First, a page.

THIS PAGE IS OUT OF DATE DUE TO THE CHANGING OF STAFF POSITIONS AND WILL BE UPDATED ASAP.
The government of Jacksonville is organized under the city charter and provides for a “strong” mayor–council system. The most notable feature of the government in Jacksonville, Florida is that it is consolidated with Duval County, an arrangement brought about in the 1968 Jacksonville Consolidation.
The Mayor of Jacksonville is elected to four-year terms and serves as the head of the government’s executive branch. The Jacksonville City Council comprises nineteen members, fourteen representing electoral districts and five more in at-large seats. The mayor oversees most city departments, though some are independent or quasi-independent. Law enforcement is provided by the Jacksonville Sheriff’s Office, headed by an elected sheriff, public schools are overseen by Duval County Public Schools, and several services are provided by largely independent authorities.
In accordance with Florida law, the Duval County School Board exists with nearly complete autonomy. Jacksonville also has several quasi-independent government agencies which only nominally answer to the consolidated authority, including JEA, Jacksonville Port Authority, Jacksonville Transportation Authority, Jacksonville Housing Authority and Jacksonville Aviation Authority. TheDuval County Soil and Water Conservation District, which works closely with other area and state agencies.
†he Jacksonville Environmental Protection Board has the primary regulatory environmental role in the City. By virtue of authority provided to them by the State Legislature and the City Council, they have regulatory authority for environmental matters in Duval County with a primary focus on Air, Odors, Noise and Water. They have rulemaking authority and the power to assess up to $10,000 per day, per violation of JEPB rules. They essentially serve as the City Council for most all environmental matters. They are a nine member board with appointments, in specific categories, by the Mayor and the City Council and all are approved by the city council. Webpage.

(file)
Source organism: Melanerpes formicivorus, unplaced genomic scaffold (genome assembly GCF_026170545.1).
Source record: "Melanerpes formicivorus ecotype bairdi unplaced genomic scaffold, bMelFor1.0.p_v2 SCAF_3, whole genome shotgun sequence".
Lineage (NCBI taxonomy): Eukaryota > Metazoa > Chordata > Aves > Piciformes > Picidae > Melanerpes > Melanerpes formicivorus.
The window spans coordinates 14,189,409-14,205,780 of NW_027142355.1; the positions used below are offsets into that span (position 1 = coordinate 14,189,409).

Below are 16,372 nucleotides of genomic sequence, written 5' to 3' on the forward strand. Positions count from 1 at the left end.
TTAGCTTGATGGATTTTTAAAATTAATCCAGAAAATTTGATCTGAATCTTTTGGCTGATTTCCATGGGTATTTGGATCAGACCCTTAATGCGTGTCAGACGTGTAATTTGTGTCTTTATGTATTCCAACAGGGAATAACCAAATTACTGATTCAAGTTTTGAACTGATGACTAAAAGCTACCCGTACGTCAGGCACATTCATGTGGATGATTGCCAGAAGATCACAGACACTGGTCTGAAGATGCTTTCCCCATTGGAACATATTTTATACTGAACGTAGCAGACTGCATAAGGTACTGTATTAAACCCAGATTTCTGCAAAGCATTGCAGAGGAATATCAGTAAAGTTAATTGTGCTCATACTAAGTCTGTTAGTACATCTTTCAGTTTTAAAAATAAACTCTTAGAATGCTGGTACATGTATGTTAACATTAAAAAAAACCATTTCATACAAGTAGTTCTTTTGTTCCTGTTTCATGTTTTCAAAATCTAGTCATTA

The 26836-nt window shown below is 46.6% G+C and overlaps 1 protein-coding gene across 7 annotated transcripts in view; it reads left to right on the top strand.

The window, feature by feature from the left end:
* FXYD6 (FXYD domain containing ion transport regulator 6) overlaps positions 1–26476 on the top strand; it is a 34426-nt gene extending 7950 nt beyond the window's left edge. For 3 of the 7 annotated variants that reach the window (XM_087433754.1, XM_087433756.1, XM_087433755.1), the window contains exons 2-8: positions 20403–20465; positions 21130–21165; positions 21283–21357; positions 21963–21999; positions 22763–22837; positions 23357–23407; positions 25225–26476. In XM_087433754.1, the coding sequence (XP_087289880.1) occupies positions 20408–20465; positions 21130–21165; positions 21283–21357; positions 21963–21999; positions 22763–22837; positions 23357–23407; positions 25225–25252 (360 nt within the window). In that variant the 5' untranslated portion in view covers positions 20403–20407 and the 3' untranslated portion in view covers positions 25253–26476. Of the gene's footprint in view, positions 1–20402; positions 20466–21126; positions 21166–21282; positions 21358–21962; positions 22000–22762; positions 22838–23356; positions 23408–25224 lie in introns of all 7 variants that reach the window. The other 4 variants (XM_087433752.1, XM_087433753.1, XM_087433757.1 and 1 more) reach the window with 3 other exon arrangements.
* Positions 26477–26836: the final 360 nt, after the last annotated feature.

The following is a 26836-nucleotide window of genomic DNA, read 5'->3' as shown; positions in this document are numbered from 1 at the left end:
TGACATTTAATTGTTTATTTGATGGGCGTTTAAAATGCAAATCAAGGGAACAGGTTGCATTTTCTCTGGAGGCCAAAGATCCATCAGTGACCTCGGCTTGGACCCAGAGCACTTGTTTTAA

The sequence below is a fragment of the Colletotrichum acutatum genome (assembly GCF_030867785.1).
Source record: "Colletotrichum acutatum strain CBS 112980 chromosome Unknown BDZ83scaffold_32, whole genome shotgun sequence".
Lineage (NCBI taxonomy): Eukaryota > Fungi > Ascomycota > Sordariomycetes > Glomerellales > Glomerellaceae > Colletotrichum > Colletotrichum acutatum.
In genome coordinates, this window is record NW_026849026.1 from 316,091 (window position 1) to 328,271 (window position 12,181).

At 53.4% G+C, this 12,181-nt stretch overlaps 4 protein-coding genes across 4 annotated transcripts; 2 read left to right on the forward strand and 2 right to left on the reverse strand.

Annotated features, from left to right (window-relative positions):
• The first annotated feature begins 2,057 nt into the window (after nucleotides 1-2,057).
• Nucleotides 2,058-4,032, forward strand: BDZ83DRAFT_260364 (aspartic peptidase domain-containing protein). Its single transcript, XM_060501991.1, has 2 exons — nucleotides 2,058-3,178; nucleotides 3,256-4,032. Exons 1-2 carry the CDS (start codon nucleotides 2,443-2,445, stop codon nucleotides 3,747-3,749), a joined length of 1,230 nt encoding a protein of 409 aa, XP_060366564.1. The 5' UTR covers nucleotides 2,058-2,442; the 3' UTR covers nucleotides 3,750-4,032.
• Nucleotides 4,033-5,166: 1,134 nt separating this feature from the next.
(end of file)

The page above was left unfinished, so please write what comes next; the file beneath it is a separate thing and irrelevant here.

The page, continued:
The Office of the General Counsel (OGC), currently led by Jason R. Gabriel, includes 39 attorneys, making it one of the largest and diverse law firms in Jacksonville. It operates just like a private firm because “clients” are billed in detail for legal services provided. Clients include the public utility provider (JEA), the school district (Duval County Public Schools), Airport, Seaport, Transportation and Housing Authorities, constitutional officers (Mayor, Supervisor of Elections, Property Appraiser, Sheriff, Tax Collector and Clerk of Court), 10 departments, 19 City Council members, and 40+ boards, commissions, and agencies. Due to this unusual client list, the General Counsel’s website states that they offer support for areas that include commercial, personal injury, constitutional & civil rights litigation, real estate, land use, environmental law, labor and employment law, education law, workers’ compensation, eminent domain, foreclosures, evictions, bankruptcy, torts, municipal finance, procurement, contract negotiation and drafting, as well as a variety of economic development and transactional areas.
|Property Appraiser||Jerry Holland||Republican||2019|
|Tax Collector||Michael Corrigan||Republican||2019|
|Supervisor of Elections||Mike Hogan||Republican||2019|
|Clerk of the Circuit & County Courts||Ronnie Fussell||Republican||2017 (sic)|
|State Attorney||Melissa Nelson||Republican||2020|
|Public Defender||Charlie Cofer||Republican||2020|
Information Updated by Jaxlookout.com 2/09/19. Please check page links for changes. Report outdated information here.